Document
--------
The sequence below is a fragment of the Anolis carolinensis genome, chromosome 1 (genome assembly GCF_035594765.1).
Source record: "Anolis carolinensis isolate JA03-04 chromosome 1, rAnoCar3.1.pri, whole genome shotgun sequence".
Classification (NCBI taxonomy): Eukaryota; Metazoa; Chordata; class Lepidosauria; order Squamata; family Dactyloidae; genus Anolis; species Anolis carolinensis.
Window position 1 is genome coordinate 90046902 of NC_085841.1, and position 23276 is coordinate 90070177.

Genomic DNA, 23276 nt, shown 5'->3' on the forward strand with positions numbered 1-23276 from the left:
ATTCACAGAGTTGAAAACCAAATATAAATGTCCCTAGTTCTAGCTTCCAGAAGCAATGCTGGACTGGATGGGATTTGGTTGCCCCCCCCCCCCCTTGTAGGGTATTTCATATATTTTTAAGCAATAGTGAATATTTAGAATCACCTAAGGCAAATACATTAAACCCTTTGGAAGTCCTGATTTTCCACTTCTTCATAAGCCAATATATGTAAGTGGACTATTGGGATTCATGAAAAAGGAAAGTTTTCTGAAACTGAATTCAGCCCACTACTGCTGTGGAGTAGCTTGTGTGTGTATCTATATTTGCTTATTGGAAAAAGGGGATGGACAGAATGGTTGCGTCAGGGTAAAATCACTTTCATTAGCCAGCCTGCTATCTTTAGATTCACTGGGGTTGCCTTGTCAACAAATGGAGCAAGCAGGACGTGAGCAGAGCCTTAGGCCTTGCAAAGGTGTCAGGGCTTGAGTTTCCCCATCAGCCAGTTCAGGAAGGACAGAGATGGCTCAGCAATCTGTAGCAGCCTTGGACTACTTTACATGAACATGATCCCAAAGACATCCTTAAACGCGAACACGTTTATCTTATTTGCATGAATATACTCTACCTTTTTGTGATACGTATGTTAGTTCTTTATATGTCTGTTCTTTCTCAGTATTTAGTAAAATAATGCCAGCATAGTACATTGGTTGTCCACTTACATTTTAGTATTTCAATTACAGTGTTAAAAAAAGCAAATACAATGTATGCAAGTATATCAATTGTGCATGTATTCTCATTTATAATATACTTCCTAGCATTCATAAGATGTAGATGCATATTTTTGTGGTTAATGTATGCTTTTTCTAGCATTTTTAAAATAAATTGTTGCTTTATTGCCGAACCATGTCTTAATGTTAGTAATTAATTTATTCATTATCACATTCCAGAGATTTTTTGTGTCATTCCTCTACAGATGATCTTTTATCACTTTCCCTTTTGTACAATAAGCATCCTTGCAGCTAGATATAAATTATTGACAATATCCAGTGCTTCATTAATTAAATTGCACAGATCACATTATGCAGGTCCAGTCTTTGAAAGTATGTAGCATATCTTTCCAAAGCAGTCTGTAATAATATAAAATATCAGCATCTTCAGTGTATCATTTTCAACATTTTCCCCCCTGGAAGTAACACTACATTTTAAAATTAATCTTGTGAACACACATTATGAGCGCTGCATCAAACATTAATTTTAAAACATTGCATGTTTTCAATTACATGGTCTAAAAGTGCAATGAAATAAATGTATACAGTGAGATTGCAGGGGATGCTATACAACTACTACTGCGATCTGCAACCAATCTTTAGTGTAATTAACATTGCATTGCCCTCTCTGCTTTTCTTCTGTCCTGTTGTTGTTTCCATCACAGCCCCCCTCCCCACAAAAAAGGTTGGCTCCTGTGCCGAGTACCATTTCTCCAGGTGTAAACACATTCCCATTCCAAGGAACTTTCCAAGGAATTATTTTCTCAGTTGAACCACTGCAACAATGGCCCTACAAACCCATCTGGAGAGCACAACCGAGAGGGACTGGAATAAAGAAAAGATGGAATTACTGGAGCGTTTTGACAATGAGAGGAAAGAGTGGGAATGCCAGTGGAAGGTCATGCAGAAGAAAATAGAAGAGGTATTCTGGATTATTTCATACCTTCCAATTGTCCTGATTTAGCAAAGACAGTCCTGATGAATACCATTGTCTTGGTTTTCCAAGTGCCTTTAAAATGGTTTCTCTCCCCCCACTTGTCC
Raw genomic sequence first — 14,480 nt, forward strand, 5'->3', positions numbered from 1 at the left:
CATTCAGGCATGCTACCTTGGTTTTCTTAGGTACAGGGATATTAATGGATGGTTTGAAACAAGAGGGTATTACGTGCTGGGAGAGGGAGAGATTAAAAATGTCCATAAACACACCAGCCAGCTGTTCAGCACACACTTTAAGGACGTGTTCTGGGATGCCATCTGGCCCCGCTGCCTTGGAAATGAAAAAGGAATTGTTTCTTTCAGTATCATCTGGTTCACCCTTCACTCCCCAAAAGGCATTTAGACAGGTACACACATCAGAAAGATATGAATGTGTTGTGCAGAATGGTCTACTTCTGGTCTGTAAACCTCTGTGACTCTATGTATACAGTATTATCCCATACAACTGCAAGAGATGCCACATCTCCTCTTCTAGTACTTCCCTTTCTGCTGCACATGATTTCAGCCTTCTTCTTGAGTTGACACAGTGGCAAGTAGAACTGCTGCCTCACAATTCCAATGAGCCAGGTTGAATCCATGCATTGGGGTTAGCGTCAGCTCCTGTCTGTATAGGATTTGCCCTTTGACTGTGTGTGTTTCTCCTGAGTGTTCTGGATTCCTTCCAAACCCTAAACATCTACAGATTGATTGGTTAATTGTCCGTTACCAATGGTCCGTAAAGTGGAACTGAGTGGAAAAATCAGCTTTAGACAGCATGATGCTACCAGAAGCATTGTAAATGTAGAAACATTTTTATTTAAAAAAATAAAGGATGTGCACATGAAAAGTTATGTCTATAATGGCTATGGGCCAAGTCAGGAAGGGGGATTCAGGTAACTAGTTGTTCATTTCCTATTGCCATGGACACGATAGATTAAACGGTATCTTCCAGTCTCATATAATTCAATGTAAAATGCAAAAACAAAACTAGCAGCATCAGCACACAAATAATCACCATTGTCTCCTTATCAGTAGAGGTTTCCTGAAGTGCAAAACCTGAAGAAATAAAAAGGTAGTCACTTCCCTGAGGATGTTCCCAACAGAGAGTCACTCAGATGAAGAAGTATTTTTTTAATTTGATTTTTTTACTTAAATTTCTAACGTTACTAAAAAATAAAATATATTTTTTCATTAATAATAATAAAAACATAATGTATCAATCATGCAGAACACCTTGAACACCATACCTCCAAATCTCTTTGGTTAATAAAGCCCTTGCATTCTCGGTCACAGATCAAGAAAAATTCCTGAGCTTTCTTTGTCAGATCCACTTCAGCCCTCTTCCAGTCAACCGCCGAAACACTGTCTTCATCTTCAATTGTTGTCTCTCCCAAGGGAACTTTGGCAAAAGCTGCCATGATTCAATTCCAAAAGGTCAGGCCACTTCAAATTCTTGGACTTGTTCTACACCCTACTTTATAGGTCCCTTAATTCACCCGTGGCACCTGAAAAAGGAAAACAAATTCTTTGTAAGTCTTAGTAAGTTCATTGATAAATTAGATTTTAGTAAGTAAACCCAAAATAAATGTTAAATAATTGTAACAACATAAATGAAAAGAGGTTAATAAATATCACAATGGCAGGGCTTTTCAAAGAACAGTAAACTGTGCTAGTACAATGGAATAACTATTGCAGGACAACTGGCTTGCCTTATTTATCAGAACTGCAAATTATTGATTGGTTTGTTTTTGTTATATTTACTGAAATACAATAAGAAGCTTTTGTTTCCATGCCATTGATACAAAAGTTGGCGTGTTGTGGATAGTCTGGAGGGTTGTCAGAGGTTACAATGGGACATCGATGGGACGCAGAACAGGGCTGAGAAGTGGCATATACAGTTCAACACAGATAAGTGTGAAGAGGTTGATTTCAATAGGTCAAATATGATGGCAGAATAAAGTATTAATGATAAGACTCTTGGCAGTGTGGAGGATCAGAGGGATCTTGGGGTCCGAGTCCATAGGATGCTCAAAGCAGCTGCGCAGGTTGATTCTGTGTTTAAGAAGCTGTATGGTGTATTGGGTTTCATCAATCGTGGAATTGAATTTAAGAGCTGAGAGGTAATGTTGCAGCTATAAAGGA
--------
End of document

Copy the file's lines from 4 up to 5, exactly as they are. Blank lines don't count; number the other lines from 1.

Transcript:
Window position 1 is genome coordinate 90046902 of NC_085841.1, and position 23276 is coordinate 90070177.

Genomic DNA, 23276 nt, shown 5'->3' on the forward strand with positions numbered 1-23276 from the left: